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Removing the Disincentives in Social Security for Long Careers

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  • Gopi Shah Goda
  • John B. Shoven
  • Sita Nataraj Slavov

Abstract

Implicit taxes in Social Security, which measure Social Security contributions net of benefits accrued as a percentage of earnings, tend to increase over the life cycle. In this paper, we examine the effects of three potential policy changes on implicit Social Security tax rates: extending the number of years used in the Social Security formula from 35 to 40; allowing individuals who have worked more than 40 years to be exempt from payroll taxes; and distinguishing between lifetime low-income earners and high-income earners who work short careers. These three changes can be achieved in a benefit- and revenue-neutral manner, and create a pattern of implicit tax rates that are much less distortionary over the life cycle, eliminating the high implicit tax rates faced by many elderly workers. The effects of these policies on progressivity and women are also examined.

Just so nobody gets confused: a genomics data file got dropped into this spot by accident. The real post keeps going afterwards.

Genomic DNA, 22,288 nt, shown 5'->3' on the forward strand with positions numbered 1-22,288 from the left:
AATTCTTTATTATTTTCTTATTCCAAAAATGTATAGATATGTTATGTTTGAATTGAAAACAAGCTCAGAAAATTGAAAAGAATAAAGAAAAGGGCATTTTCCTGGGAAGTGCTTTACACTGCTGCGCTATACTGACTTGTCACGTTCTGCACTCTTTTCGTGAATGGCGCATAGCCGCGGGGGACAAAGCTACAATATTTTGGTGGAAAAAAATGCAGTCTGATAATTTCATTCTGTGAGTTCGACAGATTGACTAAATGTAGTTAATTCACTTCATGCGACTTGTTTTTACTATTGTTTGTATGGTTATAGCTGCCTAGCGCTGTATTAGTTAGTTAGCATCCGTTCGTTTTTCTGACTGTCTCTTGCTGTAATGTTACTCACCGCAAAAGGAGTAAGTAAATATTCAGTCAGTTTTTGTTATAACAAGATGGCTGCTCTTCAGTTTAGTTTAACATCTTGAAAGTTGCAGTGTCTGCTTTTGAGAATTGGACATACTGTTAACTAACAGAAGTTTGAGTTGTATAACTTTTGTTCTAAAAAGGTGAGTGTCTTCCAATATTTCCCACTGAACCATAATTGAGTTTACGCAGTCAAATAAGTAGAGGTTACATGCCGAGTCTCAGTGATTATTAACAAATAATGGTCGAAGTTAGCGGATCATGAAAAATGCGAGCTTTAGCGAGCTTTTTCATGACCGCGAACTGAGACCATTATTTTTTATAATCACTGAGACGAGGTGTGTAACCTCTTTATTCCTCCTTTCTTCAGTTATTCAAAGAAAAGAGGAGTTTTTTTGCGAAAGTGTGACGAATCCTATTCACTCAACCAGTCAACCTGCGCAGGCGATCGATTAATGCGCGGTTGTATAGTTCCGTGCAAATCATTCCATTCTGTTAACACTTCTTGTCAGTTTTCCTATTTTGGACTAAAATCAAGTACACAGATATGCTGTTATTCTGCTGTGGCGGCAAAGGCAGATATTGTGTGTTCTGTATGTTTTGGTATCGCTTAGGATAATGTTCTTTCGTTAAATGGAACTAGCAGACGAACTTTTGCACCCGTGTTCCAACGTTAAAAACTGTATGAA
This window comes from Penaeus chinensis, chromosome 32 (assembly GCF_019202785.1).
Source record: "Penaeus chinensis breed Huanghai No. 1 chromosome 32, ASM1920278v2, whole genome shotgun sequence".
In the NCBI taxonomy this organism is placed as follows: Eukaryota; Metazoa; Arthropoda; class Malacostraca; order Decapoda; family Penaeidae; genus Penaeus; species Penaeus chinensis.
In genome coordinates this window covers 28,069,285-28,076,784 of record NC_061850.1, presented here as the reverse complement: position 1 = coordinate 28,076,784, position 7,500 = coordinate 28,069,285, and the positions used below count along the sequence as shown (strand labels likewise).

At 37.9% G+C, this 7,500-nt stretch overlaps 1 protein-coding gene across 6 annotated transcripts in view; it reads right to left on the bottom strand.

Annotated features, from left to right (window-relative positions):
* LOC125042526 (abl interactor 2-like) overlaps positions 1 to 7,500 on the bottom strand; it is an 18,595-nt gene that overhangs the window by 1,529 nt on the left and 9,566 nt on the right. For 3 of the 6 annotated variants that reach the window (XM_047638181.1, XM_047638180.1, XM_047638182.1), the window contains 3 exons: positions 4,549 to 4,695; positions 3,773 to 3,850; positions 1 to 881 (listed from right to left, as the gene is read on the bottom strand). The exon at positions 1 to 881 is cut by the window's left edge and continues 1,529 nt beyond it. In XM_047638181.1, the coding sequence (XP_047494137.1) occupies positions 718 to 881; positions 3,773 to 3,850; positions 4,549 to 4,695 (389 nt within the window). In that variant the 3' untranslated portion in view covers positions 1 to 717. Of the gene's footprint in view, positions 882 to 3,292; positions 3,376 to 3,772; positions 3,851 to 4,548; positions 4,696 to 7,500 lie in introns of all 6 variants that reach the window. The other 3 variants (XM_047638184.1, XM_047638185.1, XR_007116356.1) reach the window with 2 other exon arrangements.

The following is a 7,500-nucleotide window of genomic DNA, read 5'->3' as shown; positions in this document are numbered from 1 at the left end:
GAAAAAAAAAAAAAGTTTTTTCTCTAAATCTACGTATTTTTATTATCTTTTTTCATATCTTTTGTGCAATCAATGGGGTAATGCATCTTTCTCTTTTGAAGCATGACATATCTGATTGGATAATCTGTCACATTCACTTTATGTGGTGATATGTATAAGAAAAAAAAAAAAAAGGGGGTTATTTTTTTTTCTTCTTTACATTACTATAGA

Suggested Citation

  • Gopi Shah Goda & John B. Shoven & Sita Nataraj Slavov, 2007. "Removing the Disincentives in Social Security for Long Careers," NBER Working Papers 13110, National Bureau of Economic Research, Inc.
  • Handle: RePEc:nbr:nberwo:13110
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    References listed on IDEAS

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    1. Robert Fenge & Silke Ɯbelmesser & Martin Werding, 2002. "Second-best Properties of Implicit Social Security Taxes: Theory and Empirical Evidence," CESifo Working Paper Series 743, CESifo Group Munich.
    2. Feldstein, Martin & Liebman, Jeffrey B., 2002. "Social security," Handbook of Public Economics,in: A. J. Auerbach & M. Feldstein (ed.), Handbook of Public Economics, edition 1, volume 4, chapter 32, pages 2245-2324 Elsevier.
    3. Gary Burtless & Joseph F. Quinn, 2002. "Is Working Longer the Answer for an Aging Workforce?," Boston College Working Papers in Economics 550, Boston College Department of Economics.